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How to calculate nCr % m (i.e. "(n choose r) modulus m") in programming when n, r, m are very large numbers?

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what's nCr and nCj? –  icepack Nov 8 '12 at 6:47
    
@icepack nCr is a mathematical representation for n! / ( r! * (n-r)! ) where n! if factorial of n –  Bhavik Shah Nov 8 '12 at 6:49
    
n-combo-r, or n-things taken r at a time. yeah, i still prefer the old notation. –  WhozCraig Nov 8 '12 at 6:51
    
@BhavikShah : But Ccompiler doesn't know about r! means factorial r so you can't represent like this in your program –  Omkant Nov 8 '12 at 6:51
    
How far are n and r? If m is say 2048 bit and n,r are only 64 bit numbers, one has to find better algorithm than sequential multiplying with n<=i<=r modulo m. –  Aki Suihkonen Nov 8 '12 at 19:32

4 Answers 4

I assume you want to calculate nCr kind of stuff for large numbers and searching for some library functions which may be optimized. In that case you can look at GNU Scientific Library.

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There are techniques to reduce the complexity of computing binomial coefficients modulo an integer m, provided that none of m's prime factors is too large resp. divides m with a too high power.

The first step is factorising m,

m = ∏ (p_i ^ e_i)

then one computes the binomial coefficient modulo each of these prime powers, and combines the result with the Chinese remainder theorem.

The computation of a binomial coefficient modulo a prime (e_i == 1) can be computed a little easier than the general case, cf. e.g. this answer, but it can also be subsumed there.

For a prime p and an n >= 0, let us define

F(p, n) =   ∏ k   = p^(n/p) * (n/p)!
         1<=k<=n
           p | k

and

G(p, n) =    ∏ k
          1<=k<=n
         gcd(k,n)=1

Then we have

n! = F(p, n) * G(p, n)

and iteratively, using the same splitting for the (n/p)! appearing in F(p, n),

           m
n! = p^K * ∏ G(p, n/(p^j))
          j=0

where p^m <= n < p^(m+1). All factors in G(p, x) are coprime to p^e, so the corresponding factors in the denominator of the binomial coefficient can be inverted modulo p^e, and if we find an efficient way to compute a G(p, x) modulo p^e, we have an efficient way to compute the binomial coefficient modulo p^e.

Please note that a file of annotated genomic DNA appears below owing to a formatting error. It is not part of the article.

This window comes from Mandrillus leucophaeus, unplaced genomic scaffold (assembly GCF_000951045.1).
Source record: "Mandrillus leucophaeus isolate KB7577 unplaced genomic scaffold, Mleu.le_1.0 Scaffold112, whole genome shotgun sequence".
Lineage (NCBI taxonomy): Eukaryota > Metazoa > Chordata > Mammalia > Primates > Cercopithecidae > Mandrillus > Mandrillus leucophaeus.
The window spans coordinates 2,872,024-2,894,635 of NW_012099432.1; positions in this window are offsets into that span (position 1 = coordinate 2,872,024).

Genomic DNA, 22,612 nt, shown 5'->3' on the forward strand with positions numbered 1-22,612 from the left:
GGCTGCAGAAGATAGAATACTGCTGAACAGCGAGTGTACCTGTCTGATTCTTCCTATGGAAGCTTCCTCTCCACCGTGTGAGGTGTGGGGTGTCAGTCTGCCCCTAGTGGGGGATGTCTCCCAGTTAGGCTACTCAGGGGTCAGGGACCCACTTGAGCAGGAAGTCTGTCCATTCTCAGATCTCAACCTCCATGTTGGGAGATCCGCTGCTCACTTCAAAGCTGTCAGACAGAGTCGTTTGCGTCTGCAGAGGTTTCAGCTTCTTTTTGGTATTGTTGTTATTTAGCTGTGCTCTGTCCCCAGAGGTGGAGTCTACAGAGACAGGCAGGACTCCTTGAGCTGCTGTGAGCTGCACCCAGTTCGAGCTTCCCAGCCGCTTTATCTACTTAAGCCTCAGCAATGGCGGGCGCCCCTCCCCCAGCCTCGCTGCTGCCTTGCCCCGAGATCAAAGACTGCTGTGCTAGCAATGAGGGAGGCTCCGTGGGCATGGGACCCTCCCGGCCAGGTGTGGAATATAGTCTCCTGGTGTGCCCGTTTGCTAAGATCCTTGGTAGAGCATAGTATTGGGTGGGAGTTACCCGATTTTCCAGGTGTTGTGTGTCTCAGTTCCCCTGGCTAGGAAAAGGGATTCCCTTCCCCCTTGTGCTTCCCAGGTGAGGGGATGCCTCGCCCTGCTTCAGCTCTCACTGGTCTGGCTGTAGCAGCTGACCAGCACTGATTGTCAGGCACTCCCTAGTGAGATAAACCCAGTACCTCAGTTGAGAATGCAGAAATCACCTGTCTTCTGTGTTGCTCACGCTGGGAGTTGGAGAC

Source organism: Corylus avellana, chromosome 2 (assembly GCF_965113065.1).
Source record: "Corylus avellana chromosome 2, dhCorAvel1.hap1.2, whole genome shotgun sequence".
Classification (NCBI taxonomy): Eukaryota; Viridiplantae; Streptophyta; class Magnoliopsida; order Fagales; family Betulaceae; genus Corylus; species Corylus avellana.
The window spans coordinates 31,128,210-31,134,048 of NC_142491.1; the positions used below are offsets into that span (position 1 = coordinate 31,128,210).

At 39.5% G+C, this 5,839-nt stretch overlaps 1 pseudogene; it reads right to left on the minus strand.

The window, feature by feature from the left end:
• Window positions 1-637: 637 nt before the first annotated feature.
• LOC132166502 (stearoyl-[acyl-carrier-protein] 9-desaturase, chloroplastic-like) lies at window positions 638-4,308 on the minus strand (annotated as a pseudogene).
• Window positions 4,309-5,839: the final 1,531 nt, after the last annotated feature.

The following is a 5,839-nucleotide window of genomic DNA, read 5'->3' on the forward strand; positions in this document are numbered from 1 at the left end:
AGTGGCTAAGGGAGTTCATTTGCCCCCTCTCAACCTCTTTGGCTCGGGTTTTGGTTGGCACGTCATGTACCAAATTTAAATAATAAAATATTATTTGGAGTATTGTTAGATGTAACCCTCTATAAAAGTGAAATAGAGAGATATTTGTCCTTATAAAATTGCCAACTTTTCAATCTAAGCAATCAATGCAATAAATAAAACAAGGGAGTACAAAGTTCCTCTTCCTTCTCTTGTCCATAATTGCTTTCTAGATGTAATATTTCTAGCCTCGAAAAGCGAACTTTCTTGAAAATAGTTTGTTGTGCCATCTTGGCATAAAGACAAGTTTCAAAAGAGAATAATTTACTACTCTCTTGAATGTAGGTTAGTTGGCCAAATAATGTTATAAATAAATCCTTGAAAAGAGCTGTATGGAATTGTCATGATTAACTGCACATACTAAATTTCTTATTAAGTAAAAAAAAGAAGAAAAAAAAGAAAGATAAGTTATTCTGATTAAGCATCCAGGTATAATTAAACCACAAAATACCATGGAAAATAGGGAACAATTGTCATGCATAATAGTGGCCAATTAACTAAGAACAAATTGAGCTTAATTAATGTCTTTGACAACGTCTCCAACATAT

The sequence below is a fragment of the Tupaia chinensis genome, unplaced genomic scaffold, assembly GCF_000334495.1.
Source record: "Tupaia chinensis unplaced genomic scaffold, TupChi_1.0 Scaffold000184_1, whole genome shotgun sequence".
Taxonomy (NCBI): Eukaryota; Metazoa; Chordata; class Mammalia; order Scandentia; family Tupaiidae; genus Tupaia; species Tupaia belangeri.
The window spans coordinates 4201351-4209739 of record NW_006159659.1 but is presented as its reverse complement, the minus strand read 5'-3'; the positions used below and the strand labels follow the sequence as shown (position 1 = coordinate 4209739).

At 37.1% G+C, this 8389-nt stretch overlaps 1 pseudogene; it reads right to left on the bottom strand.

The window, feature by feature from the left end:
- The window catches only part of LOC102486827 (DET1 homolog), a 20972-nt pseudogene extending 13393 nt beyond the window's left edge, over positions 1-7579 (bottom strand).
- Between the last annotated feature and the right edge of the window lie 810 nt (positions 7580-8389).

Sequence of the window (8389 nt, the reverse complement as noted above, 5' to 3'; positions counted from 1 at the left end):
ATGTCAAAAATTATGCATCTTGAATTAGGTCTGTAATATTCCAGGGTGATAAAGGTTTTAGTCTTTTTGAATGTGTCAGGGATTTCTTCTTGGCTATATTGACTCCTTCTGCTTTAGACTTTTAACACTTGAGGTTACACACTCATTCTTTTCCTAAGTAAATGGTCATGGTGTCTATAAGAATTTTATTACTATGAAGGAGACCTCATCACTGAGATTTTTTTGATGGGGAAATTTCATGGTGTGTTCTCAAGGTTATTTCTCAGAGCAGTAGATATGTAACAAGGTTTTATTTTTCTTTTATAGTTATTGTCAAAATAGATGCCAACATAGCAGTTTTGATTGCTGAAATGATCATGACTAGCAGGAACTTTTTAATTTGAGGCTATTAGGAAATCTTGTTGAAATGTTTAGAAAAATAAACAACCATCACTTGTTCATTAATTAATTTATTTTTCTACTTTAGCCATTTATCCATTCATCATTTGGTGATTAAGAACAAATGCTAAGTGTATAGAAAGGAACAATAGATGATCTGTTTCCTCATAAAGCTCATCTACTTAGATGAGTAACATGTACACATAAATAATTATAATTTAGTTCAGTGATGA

For the binomial coefficient, we then have

n! / (r! * (n-r)!) = p^M * (∏ G(p, (n/p^j)) * [ ∏ G(p, r/(p^j)) * ∏ G(p, (n-r)/(p^j)) ]^(-1)

Let H(p, e, n) = G(p, n) % (p^e). The crucial point is that the product of all numbers coprime to p^e not exceeding p^e is quite simple. It is congruent to -1 modulo p^e, unless p = 2 and e > 2, in which case it is congruent to 1.

So

H(p, e, n) ≡ (-1)^(n/(p^e)) * H(p, e, n % (p^e)) (mod p^e)

(unless p = 2 and e > 2, in which case the first factor is 1), and we only need to compute H(p, e, k) for 0 <= k < p^e, then we can look up the result.

Code:

// invert k modulo p, k and p are supposed coprime
unsigned long long invertMod(unsigned long long k, unsigned long long p) {
    unsigned long long q, pn = 1, po = 0, r = p, s = k;
    unsigned odd = 1;
    do {
        q = r/s;
        q = pn*q + po;
        po = pn;
        pn = q;
        q = r%s;
        r = s;
        s = q;
        odd ^= 1;
    }while(pn < p);
    return odd ? p-po : po;
}

// Calculate the binomial coefficient (n choose k) modulo (prime^exponent)
// requires prime to be a prime, exponent > 0, and 0 <= k <= n,
// furthermore supposes prime^exponent < 2^32, otherwise intermediate
// computations could have mathematical results out of range.
// If k or (n-k) is small, a direct computation would be more efficient.
unsigned long long binmod(unsigned long long prime, unsigned exponent,
                          unsigned long long n, unsigned long long k) {
    // The modulus, prime^exponent
    unsigned long long ppow = 1;
    // We suppose exponent is small, so that exponentiation by repeated
    // squaring wouldn't gain much.
    for(unsigned i = 0; i < exponent; ++i) {
        ppow *= prime;
    }
    // array of remainders of products